I do believe that most all of the Craftsman tools that we made back in the early 1970's were for SEARS Roebuck. Later, Western Auto was the next company that sold a tremendous amount of Craftsman products. Ironically, BOTH of those companies are pretty much not in existence today with Sears barely hanging on by a thread and most stores will probably be closed soon across the nation.
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  #40  
Old 06-25-2017, 08:01 PM
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lol,, told my dealers that quite a few times over the years, but for sockets, mostly impact sockets and specialty sockets they are hard to beat, you'll pay three times what it would cost in a normal store, ( if they carried it ) but you'll never have to buy another one, and don't have to travel to a store and deal with a clueless employee to get it warrantied,,,, if you make your living with sockets, wrenches, screwdrivers, snap ring pliers and the like, there is really no other logical choice. Having said that, I will not buy their air tools, or their diagnostic equipment, Ingersol Rand makes the best air tools, and you can buy them online or a lot of places, and Snap On scanners constantly have software issues, and will lie to you from time to time, add to that they cost 2 to 3 times what other companies cost.
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  #41  
Old 08-01-2017, 05:29 PM
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Like some of the others I was an Auto Tech. I only bought and still only Buy Snap-on Tools. I have a lot of Money invested in them and I see them as an investment that one day my daughter will be able to liquidate if needed. If your interested join some of the yard sale groups on facebook. I see tools for sale on there all the time where some young kid thought he wanted to repair cars for a few months.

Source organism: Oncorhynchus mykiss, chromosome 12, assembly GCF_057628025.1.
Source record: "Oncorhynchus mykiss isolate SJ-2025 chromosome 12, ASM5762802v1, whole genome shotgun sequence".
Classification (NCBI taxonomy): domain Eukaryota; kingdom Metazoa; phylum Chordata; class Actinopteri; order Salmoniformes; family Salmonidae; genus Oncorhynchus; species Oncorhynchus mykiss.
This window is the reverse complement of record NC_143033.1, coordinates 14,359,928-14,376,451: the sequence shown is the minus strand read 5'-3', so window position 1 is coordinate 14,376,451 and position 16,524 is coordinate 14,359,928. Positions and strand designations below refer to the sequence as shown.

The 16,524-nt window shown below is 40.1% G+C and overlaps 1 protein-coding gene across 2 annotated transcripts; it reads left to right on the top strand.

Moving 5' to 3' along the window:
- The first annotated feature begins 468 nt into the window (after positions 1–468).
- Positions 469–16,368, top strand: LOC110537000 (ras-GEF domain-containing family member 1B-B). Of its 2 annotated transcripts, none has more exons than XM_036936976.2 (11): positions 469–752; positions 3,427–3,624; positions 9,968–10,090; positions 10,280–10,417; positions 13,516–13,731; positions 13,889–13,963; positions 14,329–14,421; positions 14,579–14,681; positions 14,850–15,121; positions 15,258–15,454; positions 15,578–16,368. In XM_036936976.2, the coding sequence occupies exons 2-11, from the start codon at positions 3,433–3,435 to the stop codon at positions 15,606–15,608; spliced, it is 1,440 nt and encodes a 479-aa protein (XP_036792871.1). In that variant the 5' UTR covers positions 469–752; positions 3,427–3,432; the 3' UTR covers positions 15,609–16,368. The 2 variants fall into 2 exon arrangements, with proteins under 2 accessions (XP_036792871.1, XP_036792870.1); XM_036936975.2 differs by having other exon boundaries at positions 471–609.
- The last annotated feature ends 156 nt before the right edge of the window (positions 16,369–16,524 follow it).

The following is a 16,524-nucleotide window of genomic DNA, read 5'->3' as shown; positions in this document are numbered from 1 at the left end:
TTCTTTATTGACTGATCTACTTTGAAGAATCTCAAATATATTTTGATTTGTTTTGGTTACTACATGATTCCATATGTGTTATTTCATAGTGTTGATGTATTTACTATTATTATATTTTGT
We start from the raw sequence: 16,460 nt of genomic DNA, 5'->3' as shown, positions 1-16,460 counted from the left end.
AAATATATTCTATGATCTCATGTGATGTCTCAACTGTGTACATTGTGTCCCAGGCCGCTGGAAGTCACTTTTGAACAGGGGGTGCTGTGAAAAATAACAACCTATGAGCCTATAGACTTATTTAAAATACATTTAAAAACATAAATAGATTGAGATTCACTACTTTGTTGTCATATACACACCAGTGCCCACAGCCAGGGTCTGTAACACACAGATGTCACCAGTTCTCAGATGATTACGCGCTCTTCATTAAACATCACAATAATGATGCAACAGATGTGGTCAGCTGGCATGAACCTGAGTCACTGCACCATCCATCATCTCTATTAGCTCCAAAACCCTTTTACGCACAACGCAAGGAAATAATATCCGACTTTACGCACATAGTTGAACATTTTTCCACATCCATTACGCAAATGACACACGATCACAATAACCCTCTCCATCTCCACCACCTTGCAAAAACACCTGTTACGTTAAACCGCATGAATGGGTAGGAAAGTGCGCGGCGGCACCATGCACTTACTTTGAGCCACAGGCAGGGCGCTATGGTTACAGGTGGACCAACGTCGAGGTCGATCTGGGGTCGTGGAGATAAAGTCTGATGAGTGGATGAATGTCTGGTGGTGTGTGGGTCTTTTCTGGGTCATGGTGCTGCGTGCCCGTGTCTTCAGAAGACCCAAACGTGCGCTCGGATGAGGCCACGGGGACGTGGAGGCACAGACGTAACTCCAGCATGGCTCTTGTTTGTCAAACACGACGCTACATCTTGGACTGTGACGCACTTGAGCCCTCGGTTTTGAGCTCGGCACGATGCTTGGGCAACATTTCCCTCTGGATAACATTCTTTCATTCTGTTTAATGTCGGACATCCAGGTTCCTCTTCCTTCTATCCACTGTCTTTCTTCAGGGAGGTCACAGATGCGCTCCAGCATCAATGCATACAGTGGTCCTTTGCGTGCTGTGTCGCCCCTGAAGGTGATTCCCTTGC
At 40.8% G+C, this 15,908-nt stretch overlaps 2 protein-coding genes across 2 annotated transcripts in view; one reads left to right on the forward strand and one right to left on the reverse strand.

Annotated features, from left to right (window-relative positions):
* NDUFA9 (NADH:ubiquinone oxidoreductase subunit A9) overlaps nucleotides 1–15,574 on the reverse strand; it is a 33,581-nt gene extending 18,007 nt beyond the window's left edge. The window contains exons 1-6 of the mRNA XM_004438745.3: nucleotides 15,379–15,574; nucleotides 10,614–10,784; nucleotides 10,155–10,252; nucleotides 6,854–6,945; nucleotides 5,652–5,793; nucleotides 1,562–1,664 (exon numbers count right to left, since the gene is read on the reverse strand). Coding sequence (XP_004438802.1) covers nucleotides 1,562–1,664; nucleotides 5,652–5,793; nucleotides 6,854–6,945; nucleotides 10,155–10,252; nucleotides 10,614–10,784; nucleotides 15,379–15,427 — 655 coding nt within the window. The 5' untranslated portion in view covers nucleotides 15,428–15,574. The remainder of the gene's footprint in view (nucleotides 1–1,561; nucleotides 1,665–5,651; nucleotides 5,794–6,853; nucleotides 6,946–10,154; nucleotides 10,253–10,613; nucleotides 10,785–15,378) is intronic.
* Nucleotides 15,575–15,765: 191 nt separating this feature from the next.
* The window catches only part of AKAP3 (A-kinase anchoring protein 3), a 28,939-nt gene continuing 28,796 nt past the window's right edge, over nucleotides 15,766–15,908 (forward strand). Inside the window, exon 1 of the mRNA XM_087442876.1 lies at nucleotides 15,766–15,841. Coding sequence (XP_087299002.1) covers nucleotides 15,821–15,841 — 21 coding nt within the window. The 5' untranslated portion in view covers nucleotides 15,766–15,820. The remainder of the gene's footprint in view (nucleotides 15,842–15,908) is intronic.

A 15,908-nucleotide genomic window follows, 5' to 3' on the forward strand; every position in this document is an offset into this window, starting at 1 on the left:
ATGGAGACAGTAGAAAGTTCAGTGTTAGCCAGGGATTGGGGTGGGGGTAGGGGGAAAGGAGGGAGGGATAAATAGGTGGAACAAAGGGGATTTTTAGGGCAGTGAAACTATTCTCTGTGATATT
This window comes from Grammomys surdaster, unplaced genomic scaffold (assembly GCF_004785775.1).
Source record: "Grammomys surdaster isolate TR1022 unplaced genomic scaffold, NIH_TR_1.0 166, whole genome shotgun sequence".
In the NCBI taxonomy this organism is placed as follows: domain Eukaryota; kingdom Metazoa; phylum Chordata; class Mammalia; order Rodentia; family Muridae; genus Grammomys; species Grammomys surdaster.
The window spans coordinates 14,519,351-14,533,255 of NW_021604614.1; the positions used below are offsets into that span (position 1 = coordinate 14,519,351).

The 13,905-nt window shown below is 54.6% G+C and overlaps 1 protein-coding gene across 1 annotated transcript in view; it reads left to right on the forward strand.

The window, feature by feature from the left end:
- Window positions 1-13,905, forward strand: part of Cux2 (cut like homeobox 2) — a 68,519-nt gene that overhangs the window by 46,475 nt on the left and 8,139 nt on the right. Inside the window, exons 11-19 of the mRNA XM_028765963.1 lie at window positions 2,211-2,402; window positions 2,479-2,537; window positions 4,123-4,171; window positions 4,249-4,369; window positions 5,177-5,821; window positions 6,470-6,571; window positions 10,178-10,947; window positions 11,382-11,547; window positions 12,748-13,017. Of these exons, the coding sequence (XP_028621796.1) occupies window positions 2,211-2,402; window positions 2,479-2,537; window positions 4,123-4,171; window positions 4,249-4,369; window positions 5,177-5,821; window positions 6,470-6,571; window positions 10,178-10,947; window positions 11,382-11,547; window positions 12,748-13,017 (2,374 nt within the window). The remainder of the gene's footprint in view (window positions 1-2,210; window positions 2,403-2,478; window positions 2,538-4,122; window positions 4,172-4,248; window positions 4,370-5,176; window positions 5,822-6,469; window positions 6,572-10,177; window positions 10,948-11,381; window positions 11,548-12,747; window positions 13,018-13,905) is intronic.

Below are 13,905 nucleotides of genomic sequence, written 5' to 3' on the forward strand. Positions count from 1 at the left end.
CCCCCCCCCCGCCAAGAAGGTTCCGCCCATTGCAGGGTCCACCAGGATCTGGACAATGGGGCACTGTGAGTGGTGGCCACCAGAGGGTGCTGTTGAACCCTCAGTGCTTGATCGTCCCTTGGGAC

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  #42  
Old 11-19-2017, 09:16 PM
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I've bought a few rock river brand from fastenal when on sale.
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  #43  
Old 11-19-2017, 09:45 PM
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Since this thread just got revived...I'll throw this out there. With Black Friday coming up...you can get some AWESOME deals on hand tools during these sales. A few years back, I scored an entire SAE and metric Gearwrench set at Sears for $20. Will be a good week to keep your eyes open for some bargains.
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  #44  
Old 11-20-2017, 09:37 PM
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I pulled wrenches on helicopters in the Marine Corps from 94-00, so I've seen them all break in a million ways. What little Snap-on stuff we had did break less often than the rest, but they still broke. Warranty don't mean nothing when the nearest guy driving a Snap-on truck is 5000 miles away with an ocean in between you. This experience taught me that it's better to "buy cheap twice" up front than to "buy cheap, buy twice" or to depend on a warranty. If I can get two sets of anything decent for the same price as one with a lifetime warranty, I'll take it!
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  #45  
Old 11-20-2017, 09:49 PM
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I have a brewsters mix from over the years that have survived and kept going. And I have broken every brand out there. Lol Any one know any one who makes undestructable 3/8 rachets?
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  #46  
Old 11-20-2017, 11:18 PM
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Quote:
Originally Posted by EAGLE EYE 444 View Post
Back in 1971 and 1972, I worked for UTICA TOOL MANUFACTURING COMPANY which was a Division of the Triangle Corporation in Orangeburg, South Carolina. It was a really large plant that was basically split in half with 1/2 being the PLIERS SIDE (and I do mean every type of pliers known to man) and the other side was the WRENCH SIDE (which included every type of wrench, sockets, extensions, hammers, screw drivers, circular saw blades, torque wrenches, "adjustable wrenches", tool boxes, and most any other type tool every imagined. My brother-in-law was the Foreman of the PLIERS SIDE of the plant and he had worked for UTICA TOOL COMPANY when they were located in Utica, New York. He relocated with the plant when they moved to South Carolina.